The Truth Behind Top Auto Insurance Myths

Robin Wells

Are you a young adult, getting ready to move out on your own? Will this be the first time you've had to get your own insurance policy on your vehicle? If you've always been on your parent's policy before, there are things you might not know about auto insurance. Here are some of the most common myths and the truth behind them:

The price of your insurance policy changes depending on your vehicle color. Many people associate different color cars with different levels of police attention. For example, it's often believed that a red vehicle will get more tickets than a white one. As such, you might have been told that a vehicle with red paint will have higher auto insurance premiums than a white one. If you've gotten quotes for different cars that you're thinking about buying, you might have even seemed to have confirmed this myth. But if you were getting rates for two separate vehicles, the one with the higher rate was either newer or is more commonly stolen in your area. It had nothing to do with the paint color of the vehicles in question.

If your friend borrows your car, he or she is responsible for damages in case of an accident. If you loan your vehicle to a friend, it's your auto insurance policy that will cover the resulting damage. Because of this, your auto insurance premiums could skyrocket if your friend causes an accident. If you don't trust your friend's driving well enough to ride along in his or her vehicle when he or she is driving, you probably shouldn't lend your vehicle to him or her.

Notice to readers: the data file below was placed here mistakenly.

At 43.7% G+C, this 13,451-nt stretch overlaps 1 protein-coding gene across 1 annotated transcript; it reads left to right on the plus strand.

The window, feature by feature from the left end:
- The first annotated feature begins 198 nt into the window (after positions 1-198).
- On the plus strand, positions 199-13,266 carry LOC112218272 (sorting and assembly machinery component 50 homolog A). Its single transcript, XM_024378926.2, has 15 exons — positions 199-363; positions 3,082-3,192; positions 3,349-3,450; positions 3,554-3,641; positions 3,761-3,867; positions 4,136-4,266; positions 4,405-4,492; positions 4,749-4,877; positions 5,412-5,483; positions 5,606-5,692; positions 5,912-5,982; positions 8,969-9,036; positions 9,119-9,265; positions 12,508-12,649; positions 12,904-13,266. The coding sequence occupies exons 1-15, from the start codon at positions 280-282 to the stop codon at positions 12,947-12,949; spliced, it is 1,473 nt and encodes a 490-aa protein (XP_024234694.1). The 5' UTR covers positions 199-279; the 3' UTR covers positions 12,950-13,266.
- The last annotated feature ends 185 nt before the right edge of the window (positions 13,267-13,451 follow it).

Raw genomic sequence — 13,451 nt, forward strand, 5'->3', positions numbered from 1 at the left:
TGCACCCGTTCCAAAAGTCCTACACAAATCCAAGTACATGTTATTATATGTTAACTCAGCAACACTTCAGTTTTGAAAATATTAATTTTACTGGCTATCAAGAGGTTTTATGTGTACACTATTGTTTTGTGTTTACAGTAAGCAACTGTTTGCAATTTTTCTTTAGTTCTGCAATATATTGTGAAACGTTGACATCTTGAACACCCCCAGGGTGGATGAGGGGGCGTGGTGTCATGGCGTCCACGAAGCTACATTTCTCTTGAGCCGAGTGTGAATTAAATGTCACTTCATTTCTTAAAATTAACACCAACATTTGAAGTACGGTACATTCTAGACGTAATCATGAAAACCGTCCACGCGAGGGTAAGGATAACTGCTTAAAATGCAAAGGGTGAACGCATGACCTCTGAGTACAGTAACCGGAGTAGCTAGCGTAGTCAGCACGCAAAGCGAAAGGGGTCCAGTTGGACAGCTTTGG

Insurance will always cover any damage to a vehicle. If you opt to have liability auto insurance only, your vehicle will not be covered in most accidents. It will only cover damage to the other party's vehicle, should there be another person involved. If you want to make sure that your insurance policy will cover repair bills for things like theft, fire, or other damage, make sure that you opt for the slightly more expensive full coverage option when you are deciding which policy you should get.

If you don't like your insurance policy, you can just cancel it. If you cancel your auto insurance policy without having another one, you could get into legal trouble. Some states require insurance companies to notify the state DMV in the event of cancellations. Even if your state doesn't require this, if you're still making payments on the vehicle, the insurance company may notify the bank or car dealership, if you still owe money on the vehicle, that you've dropped your insurance policy. Your car purchase or lease agreement could have a stipulation in one of the clauses that they'd then be allowed to repossess your vehicle. 

For more information, talk to a car insurance representative like Wyatt Insurance Agency.